Texting while Driving: The Danger of Taking Your Eyes off the Road

Automobile safety has come a long way since seatbelts. From side air bags to collapsible steering columns, safety has always been a great barometer for automobile innovation.

But despite better safety measures and more stringent driving laws, car accidents are still more common on the road than ever. The culprit of this logic-defying statistic: texting while driving.

Texting while driving is a growing safety concern among motorists, passengers and pedestrians alike. It forces drivers to take their eyes away from the road and to the screen of your phone. And while offenders might argue that it only takes a few seconds to read or send a text, it also takes a few seconds to rear end the vehicle in front of you while speeding at 60 MPH.

The Statistics Don’t Lie

Texting while driving has been such a huge concern in developed countries that various public service announcements have been produced in an effort to inform the public of the hazards of texting on the road. Unfortunately, the statistics are showing that the effort may already be a little too late.

The National Security Council reports that 1.6 million deaths every year are caused by texting, taking up nearly a quarter of all reported car accidents.

The Institute of Highway Safety even attributes texting as the cause of death for an average of 11 teenagers every single day. In fact, studies have pointed out that texting while driving is so dangerous that it is six times more likely to cause a car accident than driving under the influence of alcohol.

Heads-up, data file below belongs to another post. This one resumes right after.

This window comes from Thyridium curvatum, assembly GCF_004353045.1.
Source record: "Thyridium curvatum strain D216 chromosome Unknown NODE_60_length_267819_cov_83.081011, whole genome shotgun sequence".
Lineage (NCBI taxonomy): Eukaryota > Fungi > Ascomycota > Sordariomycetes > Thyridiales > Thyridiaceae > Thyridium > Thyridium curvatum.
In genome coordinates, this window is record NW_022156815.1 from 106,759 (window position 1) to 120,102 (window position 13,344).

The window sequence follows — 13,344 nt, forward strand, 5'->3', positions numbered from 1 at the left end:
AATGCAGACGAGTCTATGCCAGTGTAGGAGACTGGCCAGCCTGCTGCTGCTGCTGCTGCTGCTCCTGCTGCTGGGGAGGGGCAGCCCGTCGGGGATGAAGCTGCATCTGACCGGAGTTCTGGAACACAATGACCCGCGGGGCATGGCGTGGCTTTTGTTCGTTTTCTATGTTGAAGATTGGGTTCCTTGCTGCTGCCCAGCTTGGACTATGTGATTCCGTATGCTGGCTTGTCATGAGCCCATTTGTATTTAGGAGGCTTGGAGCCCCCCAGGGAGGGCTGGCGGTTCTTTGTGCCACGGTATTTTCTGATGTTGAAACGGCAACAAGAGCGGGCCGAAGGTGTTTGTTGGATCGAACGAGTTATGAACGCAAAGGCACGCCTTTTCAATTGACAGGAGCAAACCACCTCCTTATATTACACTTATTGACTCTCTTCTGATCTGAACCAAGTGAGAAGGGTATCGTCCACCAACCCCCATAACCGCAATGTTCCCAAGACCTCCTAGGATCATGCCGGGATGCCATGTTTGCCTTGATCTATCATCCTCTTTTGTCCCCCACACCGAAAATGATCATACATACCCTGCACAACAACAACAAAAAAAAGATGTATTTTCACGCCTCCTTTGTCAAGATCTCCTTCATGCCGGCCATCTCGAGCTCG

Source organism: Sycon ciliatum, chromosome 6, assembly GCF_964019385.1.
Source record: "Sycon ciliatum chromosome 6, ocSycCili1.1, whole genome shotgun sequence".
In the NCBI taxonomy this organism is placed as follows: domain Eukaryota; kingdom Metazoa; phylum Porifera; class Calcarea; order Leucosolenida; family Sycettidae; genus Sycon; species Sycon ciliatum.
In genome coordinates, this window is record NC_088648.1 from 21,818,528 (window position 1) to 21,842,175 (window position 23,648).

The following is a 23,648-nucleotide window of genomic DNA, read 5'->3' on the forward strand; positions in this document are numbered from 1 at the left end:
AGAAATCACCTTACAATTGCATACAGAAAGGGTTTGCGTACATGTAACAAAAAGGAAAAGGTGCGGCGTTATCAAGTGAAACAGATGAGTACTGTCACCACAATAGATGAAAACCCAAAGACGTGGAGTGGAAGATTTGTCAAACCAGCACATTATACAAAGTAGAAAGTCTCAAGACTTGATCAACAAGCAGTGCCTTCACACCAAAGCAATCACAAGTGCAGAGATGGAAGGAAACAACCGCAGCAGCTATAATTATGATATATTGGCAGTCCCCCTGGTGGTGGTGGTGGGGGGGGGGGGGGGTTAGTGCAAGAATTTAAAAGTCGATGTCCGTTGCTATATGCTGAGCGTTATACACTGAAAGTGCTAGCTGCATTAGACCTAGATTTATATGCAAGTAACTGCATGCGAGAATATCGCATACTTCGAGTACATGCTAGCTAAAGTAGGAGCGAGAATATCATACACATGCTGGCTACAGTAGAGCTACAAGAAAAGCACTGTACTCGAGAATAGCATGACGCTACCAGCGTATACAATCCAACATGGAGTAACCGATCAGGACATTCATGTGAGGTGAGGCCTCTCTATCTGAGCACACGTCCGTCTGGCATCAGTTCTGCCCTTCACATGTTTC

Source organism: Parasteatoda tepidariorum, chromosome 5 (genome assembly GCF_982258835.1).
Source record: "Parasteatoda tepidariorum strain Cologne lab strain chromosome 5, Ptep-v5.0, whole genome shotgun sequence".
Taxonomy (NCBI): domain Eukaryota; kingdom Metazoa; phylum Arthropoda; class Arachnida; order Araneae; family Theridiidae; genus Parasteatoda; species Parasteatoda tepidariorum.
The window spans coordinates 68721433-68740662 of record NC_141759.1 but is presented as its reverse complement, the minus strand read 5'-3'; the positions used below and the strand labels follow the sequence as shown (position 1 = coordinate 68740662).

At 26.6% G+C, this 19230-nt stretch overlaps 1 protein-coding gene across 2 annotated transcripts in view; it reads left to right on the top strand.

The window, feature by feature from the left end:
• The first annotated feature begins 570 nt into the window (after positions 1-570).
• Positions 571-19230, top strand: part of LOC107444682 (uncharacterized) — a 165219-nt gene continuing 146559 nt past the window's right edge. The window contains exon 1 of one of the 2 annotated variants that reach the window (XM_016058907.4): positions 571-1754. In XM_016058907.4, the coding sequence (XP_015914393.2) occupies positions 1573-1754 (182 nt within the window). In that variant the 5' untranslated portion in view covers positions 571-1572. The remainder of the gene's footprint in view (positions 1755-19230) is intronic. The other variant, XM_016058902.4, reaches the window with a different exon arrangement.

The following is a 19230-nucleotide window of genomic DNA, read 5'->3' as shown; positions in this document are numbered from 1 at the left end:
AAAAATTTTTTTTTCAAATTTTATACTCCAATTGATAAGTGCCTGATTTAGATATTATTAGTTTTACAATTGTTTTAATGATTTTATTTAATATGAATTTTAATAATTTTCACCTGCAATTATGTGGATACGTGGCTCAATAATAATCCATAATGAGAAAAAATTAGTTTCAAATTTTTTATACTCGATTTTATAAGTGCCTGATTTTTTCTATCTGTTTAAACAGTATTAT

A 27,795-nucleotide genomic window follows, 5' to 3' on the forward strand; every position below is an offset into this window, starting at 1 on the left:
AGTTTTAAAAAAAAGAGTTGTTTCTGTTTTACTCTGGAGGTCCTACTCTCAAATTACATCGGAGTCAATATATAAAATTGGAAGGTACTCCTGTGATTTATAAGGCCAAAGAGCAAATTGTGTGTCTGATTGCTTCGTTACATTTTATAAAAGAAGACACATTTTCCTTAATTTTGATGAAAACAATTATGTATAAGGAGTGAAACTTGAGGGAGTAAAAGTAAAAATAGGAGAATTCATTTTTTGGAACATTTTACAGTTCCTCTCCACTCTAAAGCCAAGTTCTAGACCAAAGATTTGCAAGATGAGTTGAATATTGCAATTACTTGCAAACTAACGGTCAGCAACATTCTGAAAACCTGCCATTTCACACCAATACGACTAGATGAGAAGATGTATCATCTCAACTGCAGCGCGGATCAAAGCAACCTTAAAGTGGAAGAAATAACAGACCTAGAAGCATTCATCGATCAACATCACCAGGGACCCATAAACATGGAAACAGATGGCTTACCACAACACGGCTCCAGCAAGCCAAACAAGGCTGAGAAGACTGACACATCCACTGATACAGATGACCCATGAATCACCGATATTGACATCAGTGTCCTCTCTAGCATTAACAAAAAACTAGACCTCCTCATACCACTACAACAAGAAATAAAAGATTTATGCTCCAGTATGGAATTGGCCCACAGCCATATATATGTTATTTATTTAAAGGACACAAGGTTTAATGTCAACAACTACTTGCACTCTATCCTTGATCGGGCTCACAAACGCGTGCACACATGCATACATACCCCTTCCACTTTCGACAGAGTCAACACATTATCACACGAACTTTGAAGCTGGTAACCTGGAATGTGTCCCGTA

That last statistic may be hard to believe, but the biggest cause of concern isn’t that the driver is incapable of maintaining control of the car. It’s that texting keeps our eyes away from road and on our phone.

The Three-Second Rule

The three second rule dictates that a car needs to be three seconds away from the vehicle ahead of it.

This gives the driver ample time to avoid the lead car should it suddenly brake.
This is because the average motorist needs at least three seconds to be able to properly react to an oncoming obstacle. The point of the three second rule is not necessarily the distance we keep from other vehicles, but it’s the time we give ourselves to correct our course in case of an emergency.

By texting, we severely limit our reaction time. While it takes three seconds to react to a high-speed collision, studies show that the average texting session lasts at least five seconds long. That’s a good two seconds longer than the average window of reaction.

It doesn’t matter how far we are from the next car. If we’re not able to keep our eyes on the road, we aren’t amply prepared to avoid an oncoming collision.

Drivers guilty of texting while driving argue that the texts they tend to are of the utmost importance. But so is keeping the road safe from distracted drivers. If you really need to text while driving, make sure to pull over first and make the road safer for everyone.